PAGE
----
Other news in brief
A round up of other news this week.
A round up of other news this week.
On Monday 18 July 2022, the Office of Tax Simplification (OTS) published its annual report looking back at the work it performed during 2021-22. It also briefly summarised current and future work as follows: “At present we are conducting a review on the taxation of property income and looking in the near future to conduct research into the tax aspects of hybrid and distance working, and later to look at the personal tax return and third-sector taxation issues.” On the same day the OTS published a report titled “Review of simplification: Approach and interpretation” which: sets out an analysis of tax complexity and its impact; recommends principles for officials to use in tax policy development; and refreshes the OTS’s future aims and priorities, and measures of success. The report confirms that “the OTS will continue its strategy of reviewing existing elements of the tax system, as well as looking forward, focusing in particular on technology, data and digitisation, and work that will help to support individuals and small businesses.” This emphasis on simplifications that will support individuals and small businesses was supported in a subsequent letter to the OTS from the Financial Secretary to the Treasury. The same letter confirmed that simplification considerations are a fundamental part of tax policy making, but then went on to say “it is important to acknowledge that there are trade-offs Ministers and officials must make between simplification and other policy objectives”.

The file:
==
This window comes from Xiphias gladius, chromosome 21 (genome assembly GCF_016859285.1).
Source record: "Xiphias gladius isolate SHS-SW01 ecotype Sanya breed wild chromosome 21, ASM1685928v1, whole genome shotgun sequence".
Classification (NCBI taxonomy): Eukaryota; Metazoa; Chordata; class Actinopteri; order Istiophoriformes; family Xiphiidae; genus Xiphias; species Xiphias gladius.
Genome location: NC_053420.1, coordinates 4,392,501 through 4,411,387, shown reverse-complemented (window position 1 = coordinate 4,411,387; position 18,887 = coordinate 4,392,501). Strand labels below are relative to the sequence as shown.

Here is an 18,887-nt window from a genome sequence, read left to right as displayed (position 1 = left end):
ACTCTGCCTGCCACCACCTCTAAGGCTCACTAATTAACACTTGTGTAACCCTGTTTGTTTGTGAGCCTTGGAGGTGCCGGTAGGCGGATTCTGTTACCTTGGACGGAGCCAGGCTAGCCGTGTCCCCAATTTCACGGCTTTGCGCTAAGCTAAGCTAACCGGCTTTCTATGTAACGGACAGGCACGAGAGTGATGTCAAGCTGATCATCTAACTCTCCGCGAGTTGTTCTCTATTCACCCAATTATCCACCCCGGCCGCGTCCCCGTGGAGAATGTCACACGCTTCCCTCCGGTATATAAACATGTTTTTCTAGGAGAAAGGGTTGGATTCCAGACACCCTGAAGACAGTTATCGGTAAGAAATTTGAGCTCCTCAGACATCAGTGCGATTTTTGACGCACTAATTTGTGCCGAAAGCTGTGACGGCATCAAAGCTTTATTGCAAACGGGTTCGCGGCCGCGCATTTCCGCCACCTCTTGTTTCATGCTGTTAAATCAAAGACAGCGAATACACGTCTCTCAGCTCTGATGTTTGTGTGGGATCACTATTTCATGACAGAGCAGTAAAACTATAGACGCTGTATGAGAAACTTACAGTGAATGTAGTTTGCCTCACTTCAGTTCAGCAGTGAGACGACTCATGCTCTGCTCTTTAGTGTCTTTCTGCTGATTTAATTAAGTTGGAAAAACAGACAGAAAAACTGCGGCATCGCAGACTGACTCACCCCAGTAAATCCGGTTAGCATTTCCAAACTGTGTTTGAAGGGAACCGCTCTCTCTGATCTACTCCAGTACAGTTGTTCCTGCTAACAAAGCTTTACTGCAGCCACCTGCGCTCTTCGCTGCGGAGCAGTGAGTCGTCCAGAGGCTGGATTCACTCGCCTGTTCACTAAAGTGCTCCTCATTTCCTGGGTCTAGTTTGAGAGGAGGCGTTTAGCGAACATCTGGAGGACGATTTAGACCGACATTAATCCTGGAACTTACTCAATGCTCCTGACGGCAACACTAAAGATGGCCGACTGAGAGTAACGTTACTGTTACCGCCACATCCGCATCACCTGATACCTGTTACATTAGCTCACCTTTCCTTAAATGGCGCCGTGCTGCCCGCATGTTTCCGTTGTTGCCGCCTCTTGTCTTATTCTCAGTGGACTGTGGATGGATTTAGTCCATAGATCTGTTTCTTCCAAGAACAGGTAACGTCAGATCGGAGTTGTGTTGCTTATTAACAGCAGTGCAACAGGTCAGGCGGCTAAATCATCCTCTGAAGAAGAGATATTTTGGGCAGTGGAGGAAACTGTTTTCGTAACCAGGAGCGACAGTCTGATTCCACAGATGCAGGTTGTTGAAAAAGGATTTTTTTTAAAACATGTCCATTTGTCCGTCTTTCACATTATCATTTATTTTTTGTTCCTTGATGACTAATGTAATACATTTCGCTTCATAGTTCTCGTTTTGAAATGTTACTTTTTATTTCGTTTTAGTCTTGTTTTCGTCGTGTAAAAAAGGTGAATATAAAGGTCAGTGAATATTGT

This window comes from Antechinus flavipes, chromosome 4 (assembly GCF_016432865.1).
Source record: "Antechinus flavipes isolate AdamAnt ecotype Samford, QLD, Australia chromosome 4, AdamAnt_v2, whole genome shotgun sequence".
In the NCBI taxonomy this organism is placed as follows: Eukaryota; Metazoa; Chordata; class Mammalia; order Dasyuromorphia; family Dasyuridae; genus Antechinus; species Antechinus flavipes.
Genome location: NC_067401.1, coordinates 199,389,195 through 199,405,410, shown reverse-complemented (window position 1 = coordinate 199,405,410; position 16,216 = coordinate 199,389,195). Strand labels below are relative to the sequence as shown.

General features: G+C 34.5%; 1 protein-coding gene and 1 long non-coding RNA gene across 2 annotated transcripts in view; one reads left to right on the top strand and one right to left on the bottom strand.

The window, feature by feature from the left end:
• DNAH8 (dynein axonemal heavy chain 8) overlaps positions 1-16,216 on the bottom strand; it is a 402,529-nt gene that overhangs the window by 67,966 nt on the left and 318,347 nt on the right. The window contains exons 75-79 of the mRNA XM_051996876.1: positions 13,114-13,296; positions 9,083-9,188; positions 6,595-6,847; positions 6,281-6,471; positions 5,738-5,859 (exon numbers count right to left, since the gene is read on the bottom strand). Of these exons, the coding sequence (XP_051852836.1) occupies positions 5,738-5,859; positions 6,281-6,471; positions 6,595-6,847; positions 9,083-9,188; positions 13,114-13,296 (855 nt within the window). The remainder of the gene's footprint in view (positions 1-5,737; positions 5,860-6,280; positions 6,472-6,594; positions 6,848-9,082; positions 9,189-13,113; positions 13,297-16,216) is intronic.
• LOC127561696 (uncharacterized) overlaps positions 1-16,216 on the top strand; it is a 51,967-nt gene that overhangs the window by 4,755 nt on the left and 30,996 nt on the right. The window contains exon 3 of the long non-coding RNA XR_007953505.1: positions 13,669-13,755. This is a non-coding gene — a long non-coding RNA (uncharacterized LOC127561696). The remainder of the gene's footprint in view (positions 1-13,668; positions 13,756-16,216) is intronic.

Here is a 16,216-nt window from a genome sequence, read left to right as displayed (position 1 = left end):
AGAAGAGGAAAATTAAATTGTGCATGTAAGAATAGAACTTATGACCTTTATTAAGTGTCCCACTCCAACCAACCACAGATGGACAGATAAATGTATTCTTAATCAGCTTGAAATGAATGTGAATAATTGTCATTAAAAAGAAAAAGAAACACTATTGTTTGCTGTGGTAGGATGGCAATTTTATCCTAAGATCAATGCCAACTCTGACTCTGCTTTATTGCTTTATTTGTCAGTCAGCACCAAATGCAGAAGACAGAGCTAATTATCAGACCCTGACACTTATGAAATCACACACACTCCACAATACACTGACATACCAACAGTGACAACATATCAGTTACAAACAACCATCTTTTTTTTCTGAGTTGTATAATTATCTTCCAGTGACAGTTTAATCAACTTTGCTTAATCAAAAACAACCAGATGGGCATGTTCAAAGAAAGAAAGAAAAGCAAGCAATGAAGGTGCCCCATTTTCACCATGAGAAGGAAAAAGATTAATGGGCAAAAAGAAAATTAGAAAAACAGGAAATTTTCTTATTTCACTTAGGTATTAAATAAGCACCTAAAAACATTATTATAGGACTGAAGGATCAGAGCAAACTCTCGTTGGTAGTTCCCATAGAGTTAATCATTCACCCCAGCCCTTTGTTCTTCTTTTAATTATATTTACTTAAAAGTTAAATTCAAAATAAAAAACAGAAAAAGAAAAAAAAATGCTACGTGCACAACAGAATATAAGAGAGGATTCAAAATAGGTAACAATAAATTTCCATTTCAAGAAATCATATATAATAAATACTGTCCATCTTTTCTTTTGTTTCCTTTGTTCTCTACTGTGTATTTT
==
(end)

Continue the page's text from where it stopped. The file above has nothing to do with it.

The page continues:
On Monday 18 July 2022, HMRC’s annual report and accounts were published, providing an overview of HMRC’s performance in financial year 2021-22. The report confirms that reduced economic activity created by COVID-19 continued to affect HMRC’s additional revenues secured through compliance activities, which remained at a similar level to the previous financial year at £30.8 billion. On the same day, HMRC’s Charter annual report was published. The HMRC Charter sets out the relationship between HMRC and taxpayers and the annual report reviews HMRC’s performance against it. This latest report acknowledges that choices HMRC made around prioritisation of work during the pandemic “meant that customer service levels fell below where we wanted them to be for most of the year”.
In the wake of Hungary’s opposition to the EU’s implementation of the OECD’s pillar two global minimum tax, the US Treasury Department has notified Hungary of termination of the income tax treaty (1979) between the two countries. According to the Treasury release, the treaty termination will be effective on 8 January 2023. With respect to taxes withheld at source, the treaty ceases to have effect on 1 January 2024. For other taxes, the treaty ceases to have effect for tax periods beginning on or after 1 January 2024.
Supreme Court rules on holiday entitlement and pay for certain workers
The Supreme Court has unanimously held that holiday pay calculations for a part–year worker under a permanent contract must not be pro–rated to be proportional to that of a full–time worker. This means that part-year workers are entitled to holiday pay calculated by the ‘Calendar Week Method’, which involves multiplying their average week's pay by 5.6 (as 5.6 weeks is the minimum statutory entitlement to annual leave under the Working Time Regulations), rather than to pro-rated holiday pay calculated by multiplying the pay for their hours worked by 12.07 percent. Employers with term-time, flexible or part-year workers should review how they calculate holiday entitlement, and therefore review their holiday pay calculation methodology and payroll processes to ensure they comply with the Supreme Court’s recent ruling and, if not, consider what steps might need to be taken to regularise the position of affected employees. Read more detail in the summary of the judgment.